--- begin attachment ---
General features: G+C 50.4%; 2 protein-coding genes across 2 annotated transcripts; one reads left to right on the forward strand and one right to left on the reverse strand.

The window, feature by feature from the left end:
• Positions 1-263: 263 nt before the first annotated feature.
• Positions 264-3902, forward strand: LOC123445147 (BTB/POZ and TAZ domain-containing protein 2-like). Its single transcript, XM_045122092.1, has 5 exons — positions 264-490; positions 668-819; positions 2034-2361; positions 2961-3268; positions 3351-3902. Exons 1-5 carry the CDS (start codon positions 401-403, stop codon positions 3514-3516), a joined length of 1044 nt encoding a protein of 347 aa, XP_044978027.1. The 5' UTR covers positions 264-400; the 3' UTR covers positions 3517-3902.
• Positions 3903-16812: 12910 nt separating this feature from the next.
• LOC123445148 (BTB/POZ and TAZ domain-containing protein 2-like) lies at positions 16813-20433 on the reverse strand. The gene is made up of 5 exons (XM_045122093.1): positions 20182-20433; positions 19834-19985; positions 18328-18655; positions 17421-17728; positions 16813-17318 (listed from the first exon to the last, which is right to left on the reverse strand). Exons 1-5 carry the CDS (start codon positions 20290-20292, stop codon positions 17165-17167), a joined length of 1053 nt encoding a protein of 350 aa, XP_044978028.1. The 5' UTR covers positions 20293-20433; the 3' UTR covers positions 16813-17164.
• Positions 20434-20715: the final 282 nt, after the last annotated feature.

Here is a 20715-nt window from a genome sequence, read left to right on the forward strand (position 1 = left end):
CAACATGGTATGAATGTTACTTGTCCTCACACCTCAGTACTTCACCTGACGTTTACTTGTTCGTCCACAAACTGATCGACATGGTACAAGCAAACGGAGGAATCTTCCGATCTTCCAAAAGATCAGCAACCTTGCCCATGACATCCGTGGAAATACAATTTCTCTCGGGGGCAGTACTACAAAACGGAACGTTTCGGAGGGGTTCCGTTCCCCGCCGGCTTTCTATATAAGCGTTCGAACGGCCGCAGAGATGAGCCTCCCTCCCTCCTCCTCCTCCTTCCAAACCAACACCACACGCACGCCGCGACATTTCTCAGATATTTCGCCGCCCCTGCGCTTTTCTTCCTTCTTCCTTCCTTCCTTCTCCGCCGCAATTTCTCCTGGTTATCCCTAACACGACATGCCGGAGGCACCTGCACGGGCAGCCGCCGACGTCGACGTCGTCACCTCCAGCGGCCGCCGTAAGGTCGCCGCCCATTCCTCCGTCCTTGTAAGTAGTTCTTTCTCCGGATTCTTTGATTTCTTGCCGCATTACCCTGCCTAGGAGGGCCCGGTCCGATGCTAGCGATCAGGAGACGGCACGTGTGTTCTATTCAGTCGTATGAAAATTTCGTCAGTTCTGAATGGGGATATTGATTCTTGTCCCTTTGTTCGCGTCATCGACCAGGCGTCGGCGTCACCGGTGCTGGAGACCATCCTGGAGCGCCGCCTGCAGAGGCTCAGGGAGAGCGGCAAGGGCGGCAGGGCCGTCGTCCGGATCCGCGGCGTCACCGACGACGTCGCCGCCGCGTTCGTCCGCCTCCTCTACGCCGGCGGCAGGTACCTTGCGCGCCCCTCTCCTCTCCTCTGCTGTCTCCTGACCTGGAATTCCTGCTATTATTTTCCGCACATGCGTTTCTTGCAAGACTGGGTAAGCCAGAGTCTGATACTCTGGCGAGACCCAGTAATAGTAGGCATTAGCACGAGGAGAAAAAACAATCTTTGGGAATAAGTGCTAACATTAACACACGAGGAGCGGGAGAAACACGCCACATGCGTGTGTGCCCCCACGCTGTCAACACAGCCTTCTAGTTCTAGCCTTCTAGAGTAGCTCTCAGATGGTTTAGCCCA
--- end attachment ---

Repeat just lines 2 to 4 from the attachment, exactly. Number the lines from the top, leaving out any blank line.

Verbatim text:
The window, feature by feature from the left end:
• Positions 1-263: 263 nt before the first annotated feature.
• Positions 264-3902, forward strand: LOC123445147 (BTB/POZ and TAZ domain-containing protein 2-like). Its single transcript, XM_045122092.1, has 5 exons — positions 264-490; positions 668-819; positions 2034-2361; positions 2961-3268; positions 3351-3902. Exons 1-5 carry the CDS (start codon positions 401-403, stop codon positions 3514-3516), a joined length of 1044 nt encoding a protein of 347 aa, XP_044978027.1. The 5' UTR covers positions 264-400; the 3' UTR covers positions 3517-3902.